If you find any brown spots appearing on any of your leaves, it is vital that you immediately separate the plant to minimize the exposure to other plants and discard the infected leaves.

If you mist your plants, avoid misting the affected plant.


Root Rot

Like most other indoor plants, Monsteras are vulnerable to root rot, which is usually caused by overwatering. Root rot is a kind of disease that affects the roots of a plant when the soil stays too damp, and the roots can not breathe.

Root rot occurs beneath the soil, making it hard to identify; however, your Monstera can display some indications above the soil.

They are wilting, twisted or yellowing leaves, stunted growth, or dropping foliage. Roots that damage from root rot will be black and mushy, and could even fall off when you touch them.

It is suggested that the affected plant be replanted in fresh soil with proper drainage to prevent standing water to control root rot.

It is also advised that you carefully wash the diseased roots and cut all brown, soft sections of the roots with a disinfected pair of scissors or a tool such as a cutting shear for bigger roots.


Spider Mites

Spider mites are tiny reddish-brown in color and have spider bodies like their names. They live in groups and are usually located on the underneath of the foliage and the leaf joints of your Monstera Subpinnata.  

The signs that your Monstera is affected by spider mites are discolored, or browning leaves curled up or shriveling leaves with yellowing marks.

Spider Mites can be treated with chemical pests and insecticides. Wash your plant with water to dislodge the bugs.

The use of neem oil is also extremely helpful. Apply the oil using a cotton swab or damp cloth. Separate the infected plant from the healthy ones. Take special care of the plant and make sure that no infected leave is touching other leaves.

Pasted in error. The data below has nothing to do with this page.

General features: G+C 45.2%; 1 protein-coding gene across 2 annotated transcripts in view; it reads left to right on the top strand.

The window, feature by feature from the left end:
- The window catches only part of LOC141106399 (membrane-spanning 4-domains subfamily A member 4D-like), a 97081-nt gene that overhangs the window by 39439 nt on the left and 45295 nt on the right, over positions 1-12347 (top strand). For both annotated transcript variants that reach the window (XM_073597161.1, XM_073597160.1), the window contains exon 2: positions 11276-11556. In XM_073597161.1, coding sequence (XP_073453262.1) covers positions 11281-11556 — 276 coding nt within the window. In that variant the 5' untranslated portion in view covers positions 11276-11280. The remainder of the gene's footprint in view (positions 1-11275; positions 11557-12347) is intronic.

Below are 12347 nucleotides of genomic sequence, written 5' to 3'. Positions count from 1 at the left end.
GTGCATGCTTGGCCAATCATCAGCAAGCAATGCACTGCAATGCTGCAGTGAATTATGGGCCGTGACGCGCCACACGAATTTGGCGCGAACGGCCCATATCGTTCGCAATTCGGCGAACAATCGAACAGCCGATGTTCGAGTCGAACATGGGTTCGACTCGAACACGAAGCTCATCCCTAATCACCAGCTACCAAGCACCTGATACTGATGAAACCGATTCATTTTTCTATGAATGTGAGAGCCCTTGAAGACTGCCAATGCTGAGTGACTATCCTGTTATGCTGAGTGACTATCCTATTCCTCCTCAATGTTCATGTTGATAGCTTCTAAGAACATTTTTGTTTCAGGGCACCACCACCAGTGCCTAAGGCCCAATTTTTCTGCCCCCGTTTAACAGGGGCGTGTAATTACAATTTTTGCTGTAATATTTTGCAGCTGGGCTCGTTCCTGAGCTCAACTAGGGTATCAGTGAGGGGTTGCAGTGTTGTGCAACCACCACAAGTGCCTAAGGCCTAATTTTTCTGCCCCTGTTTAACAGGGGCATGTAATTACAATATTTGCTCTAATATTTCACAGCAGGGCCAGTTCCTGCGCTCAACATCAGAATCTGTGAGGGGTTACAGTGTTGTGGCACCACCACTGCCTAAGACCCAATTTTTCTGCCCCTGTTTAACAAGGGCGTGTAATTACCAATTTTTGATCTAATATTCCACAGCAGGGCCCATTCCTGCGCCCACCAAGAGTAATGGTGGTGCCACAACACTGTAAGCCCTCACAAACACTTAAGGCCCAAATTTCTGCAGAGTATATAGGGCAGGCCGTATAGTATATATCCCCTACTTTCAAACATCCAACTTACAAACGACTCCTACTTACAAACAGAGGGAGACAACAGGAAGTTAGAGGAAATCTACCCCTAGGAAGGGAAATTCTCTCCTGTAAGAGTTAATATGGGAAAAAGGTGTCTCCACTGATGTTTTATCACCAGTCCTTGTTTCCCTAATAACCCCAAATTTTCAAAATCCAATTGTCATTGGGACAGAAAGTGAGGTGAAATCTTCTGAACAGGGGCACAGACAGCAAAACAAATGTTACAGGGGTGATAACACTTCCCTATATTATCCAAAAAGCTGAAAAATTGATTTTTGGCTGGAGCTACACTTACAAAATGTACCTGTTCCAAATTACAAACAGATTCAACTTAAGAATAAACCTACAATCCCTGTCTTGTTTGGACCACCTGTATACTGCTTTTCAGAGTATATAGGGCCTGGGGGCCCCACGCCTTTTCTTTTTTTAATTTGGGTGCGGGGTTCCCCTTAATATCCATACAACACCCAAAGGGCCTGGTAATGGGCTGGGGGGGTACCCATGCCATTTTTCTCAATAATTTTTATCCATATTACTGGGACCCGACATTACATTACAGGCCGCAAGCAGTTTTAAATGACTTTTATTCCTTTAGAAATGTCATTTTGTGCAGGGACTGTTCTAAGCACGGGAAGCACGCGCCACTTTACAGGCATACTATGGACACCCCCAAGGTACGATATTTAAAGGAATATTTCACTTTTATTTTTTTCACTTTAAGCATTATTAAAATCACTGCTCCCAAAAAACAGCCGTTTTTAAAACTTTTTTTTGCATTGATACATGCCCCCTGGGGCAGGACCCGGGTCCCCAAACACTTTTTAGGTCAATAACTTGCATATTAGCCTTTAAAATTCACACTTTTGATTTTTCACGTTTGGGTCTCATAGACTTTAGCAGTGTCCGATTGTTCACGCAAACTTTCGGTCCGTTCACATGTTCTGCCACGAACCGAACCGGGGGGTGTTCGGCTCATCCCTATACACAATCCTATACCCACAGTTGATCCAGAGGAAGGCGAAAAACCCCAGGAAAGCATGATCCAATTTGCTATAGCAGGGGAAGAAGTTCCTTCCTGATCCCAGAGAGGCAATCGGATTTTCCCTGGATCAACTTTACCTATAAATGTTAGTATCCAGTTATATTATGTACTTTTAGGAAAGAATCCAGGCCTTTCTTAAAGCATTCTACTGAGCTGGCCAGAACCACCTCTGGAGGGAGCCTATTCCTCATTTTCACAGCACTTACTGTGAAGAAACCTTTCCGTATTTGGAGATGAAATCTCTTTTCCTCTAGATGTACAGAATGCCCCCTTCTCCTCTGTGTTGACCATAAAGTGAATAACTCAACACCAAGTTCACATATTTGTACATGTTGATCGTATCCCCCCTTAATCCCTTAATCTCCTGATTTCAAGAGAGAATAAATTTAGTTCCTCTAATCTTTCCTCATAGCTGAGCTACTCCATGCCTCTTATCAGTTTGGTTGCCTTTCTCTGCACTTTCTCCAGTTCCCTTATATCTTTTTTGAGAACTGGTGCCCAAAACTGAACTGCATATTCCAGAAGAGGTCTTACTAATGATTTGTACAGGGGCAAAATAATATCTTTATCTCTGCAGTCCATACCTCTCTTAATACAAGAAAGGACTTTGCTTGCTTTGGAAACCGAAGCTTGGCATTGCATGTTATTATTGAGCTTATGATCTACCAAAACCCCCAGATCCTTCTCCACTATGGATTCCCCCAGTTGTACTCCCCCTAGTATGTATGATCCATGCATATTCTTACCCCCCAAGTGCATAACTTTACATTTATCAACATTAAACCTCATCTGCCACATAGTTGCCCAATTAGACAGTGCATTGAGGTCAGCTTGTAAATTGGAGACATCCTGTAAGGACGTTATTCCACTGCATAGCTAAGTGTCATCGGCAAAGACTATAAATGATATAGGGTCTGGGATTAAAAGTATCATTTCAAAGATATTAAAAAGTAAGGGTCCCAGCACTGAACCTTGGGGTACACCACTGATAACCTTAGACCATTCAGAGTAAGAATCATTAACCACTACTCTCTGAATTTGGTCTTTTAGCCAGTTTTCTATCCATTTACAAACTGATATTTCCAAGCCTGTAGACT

Mealybugs are the scale insects that suck the sap from plant stems and leaves, leading to stunted or disfigured growth of the leaves, yellowing of the leaves, and dropping of the leaves.

These small white bugs on plants are most typically found on new growth, along the veins of the leaves, and at the joints of the leaves, though they can be noticed anywhere on the plant.

You can use a solution of rubbing alcohol to get rid of the bugs.

Dip a cotton swab in rubbing alcohol and clean all the visible mealy bugs carefully —Mix 1 cup of alcohol with few drops of dishwashing liquid and some water.

Add the solution in a spray bottle. Spray the whole plant, not just where the bugs are visible, spray the stems and top, and bottom of leaves well.


Scale Insects

Scale insects will primarily damage the stem and leaf joints of your Monstera Subpinnata on its foliage. The scale insect appears flat and round in form and is very short in stature.

Indications that your plant is infected by scale insects are leaf drops or yellowish leaves and white/ yellowish spots on the leaves, stems, or branches.

Scale insects can be treated easily using organic methods. It is necessary to separate the plant so as to prevent the spread of the scale to other nearby plants.